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Then there's the issue of whether humans are intelligent enough or have sufficient context to understand what is being studied. Just because something is scientifically study-able in principle doesn't automatically mean that it is in practice.
Then you need to find a context or system we do understand in which to study it. You might have to do a lot of work to build up such a system.

The study of quantum mechanics was inconceivable to science more or less prior to the twentieth century, and now it's a huge field of inquiry. The concepts it contains seem outrageous: point-particles that have mass and angular momentum; quarks cannot exist in isolation; a quantum system exists in multiple states simultaneously until observed. Yet science has found ways to describe and define these things in ways we can understand and test experimentally.
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Old 03-27-2019, 08:08 AM   #56
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Default Re: Magic in Space Opera

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The same reason I dislike stories that put real witches in Salem. Congratulations, you have just justified 20 murders.
Only if they had not followed careful legal procedure in investigating the witches, tried them fairly under the Laws of England, and the Mayflower Compact and found them guilty beyond a shadow of a doubt before a jury of their peers. Of course they could in any case have been the wrong witches. Or it could have been the real witches who were organizing the whole thing to cover up their witchery.

By definition stating the possibility of a crime is not justifying the false accusation of it. There is a such thing as contract killing but I have no evidence that leads me to believe that you are in fact a contract killer.
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Old 03-27-2019, 12:00 PM   #57
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Default Re: Magic in Space Opera

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Originally Posted by Johnny1A.2 View Post
All true.

Another reason I detest Subjective Reality is that, taken to its natural conclusion, it creates peculiar moral inversions for the characters in a story or game. For ex, let's say that a new kind of evil, murderous monster becomes real if a certain percentage of the population either believes it in, or worse, are just familiar with it.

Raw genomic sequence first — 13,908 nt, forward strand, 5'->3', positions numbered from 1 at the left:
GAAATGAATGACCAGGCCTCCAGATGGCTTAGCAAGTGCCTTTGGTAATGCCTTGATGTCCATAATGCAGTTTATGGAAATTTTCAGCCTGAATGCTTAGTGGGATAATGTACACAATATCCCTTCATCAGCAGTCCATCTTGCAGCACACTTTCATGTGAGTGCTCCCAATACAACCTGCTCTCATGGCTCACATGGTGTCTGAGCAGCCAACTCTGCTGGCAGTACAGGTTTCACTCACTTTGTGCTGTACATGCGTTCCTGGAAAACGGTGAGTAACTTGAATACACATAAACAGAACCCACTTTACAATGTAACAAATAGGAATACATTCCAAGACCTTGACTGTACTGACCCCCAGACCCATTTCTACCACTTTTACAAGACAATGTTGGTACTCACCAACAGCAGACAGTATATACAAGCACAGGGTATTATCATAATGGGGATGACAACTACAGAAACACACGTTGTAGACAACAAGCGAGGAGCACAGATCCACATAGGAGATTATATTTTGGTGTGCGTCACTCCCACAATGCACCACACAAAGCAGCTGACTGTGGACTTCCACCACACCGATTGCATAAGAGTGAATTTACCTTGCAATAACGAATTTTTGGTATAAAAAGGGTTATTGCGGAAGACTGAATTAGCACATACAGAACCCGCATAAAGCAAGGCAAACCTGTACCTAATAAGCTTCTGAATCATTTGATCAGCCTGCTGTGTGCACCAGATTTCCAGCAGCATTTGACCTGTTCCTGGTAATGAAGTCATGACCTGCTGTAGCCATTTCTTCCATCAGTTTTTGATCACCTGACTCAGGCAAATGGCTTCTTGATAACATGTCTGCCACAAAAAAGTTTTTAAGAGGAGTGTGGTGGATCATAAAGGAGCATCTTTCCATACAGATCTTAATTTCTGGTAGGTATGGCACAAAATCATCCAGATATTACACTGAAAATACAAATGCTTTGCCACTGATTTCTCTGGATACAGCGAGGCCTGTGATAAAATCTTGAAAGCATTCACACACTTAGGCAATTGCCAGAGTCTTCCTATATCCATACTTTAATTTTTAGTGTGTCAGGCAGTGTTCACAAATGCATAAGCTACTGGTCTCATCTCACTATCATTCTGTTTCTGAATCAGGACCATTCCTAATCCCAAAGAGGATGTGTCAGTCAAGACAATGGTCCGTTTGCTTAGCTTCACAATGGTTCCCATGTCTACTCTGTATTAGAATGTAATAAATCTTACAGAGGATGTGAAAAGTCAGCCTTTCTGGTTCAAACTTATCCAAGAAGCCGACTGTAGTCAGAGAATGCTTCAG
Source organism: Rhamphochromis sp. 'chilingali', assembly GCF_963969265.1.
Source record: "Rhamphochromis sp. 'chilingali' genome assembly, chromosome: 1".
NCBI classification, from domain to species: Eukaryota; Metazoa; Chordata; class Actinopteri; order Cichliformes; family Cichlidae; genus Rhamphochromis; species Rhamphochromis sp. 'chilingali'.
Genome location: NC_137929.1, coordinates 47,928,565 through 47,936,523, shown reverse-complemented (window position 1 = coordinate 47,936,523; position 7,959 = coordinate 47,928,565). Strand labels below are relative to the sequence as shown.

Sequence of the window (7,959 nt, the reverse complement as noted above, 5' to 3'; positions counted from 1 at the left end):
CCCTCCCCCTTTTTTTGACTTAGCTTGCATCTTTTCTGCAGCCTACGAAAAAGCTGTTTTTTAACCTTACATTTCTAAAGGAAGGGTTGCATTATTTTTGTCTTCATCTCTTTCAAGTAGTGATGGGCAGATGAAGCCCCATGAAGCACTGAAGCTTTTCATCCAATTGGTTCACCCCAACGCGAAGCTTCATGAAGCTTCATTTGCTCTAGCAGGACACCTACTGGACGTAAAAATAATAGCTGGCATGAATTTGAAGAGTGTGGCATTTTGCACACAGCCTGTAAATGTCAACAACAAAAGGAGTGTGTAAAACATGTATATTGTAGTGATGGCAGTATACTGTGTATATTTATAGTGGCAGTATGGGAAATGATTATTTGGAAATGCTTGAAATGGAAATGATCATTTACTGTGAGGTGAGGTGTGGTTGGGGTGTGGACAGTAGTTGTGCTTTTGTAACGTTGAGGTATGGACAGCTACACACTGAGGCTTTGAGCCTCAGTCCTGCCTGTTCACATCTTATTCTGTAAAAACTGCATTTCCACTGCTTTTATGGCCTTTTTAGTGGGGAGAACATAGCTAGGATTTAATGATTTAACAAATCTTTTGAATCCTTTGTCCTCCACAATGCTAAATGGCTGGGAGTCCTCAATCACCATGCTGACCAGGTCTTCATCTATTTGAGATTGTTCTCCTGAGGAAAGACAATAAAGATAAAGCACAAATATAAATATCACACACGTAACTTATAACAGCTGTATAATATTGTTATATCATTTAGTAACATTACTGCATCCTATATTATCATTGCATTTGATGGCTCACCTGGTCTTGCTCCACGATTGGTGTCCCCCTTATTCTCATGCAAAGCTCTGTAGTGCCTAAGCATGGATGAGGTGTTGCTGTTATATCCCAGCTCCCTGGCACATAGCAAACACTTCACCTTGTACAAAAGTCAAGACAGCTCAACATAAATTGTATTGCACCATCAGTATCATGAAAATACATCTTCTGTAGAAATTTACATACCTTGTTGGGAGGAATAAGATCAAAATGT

OK, we've just make the book burners from Ray Bradbury the good guys. Not the ones from Fahrenheit 451 so much, as the ones from The Martian Chronicles. The ones who tried to stamp out fictional stories.

If that sort of Subjective Reality applies, there could still be a moral place for fiction, but it would need to be very tame, if you see what I'm saying.
That's only true if the Evil Monster is contained in all fiction.

For a counterexample, there's SCP-2950. It appears to be an extremely comfortable chair. Testing has been suspended because its primary effect is simply to be so comfortable that no one wants to get up. That's what the file says, anyway.

Unless you're the one person in the Foundation (or their counterpart in the Serpent's Hand) who is permitted to know the truth - that 2950 is whatever the most people who know about it imagine it to be. When the Foundation first learned of it, they had a document indicating that it was a Keter-level threat, potentially responsible for an XK-class End-of-World scenario. And so it was. They were saved when the librarians of the Hand managed to convince the O-5 Council of the truth regarding 2950, at which time all but two people who knew about it were given amnestics and false memories regarding the item.

Not all fiction has to be destroyed to protect us from 2950, just any document describing it as dangerous (other than the one document in Foundation control, and one held by the Serpent's Hand, for the benefit of the latest poor soul required to help contain it - a document kept locked away by a memetic cognitohazard that keeps anyone not inoculated from reading it).

There are, I believe, a few other items in custody that work similarly, but the Chair was the first thing that sprang to my mind.